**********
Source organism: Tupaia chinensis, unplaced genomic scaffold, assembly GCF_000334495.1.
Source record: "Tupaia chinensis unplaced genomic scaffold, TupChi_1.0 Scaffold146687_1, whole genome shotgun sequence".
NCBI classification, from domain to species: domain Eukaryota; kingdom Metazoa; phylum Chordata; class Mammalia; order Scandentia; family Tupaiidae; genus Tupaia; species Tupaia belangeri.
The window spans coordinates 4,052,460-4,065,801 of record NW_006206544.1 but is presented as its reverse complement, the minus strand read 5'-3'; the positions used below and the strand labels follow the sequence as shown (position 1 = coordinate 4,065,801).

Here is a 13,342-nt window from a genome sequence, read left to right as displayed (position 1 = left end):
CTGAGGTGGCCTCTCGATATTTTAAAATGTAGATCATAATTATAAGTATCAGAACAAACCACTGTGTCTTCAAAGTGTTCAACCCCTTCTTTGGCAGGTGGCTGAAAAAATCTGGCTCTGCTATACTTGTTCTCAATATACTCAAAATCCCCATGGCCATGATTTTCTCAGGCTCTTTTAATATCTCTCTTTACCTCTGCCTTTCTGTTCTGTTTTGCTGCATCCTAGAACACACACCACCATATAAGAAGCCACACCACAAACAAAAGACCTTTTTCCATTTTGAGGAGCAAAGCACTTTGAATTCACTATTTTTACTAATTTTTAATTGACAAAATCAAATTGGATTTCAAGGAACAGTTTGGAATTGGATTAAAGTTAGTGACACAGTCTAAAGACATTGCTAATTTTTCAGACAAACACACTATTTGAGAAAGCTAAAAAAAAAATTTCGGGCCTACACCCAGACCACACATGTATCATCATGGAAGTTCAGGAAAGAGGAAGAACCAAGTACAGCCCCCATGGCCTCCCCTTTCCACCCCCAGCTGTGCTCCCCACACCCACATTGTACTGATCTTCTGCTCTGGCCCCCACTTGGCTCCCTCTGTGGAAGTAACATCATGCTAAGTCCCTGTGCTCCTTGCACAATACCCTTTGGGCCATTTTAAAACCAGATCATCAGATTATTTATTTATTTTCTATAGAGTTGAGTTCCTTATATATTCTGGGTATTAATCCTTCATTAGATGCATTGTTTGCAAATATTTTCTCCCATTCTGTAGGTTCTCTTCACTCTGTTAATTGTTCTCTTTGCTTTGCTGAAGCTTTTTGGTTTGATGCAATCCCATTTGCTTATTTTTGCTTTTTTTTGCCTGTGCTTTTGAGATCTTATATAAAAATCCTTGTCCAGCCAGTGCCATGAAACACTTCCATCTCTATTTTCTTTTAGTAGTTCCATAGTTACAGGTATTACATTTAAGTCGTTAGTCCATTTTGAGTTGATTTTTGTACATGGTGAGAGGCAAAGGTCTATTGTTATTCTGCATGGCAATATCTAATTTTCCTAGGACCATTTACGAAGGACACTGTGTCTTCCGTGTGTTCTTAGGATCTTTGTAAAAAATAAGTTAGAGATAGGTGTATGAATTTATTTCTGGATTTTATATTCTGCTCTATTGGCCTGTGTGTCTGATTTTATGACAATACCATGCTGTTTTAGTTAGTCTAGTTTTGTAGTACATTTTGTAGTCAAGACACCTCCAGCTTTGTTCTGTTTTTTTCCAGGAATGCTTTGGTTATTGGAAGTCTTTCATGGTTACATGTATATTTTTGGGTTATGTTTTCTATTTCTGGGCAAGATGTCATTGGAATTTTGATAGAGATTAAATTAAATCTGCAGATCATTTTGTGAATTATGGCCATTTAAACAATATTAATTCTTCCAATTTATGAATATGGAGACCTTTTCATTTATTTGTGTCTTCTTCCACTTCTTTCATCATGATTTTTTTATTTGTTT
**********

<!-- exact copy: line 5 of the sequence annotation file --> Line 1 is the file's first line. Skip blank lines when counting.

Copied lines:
Here is a 13,342-nt window from a genome sequence, read left to right as displayed (position 1 = left end):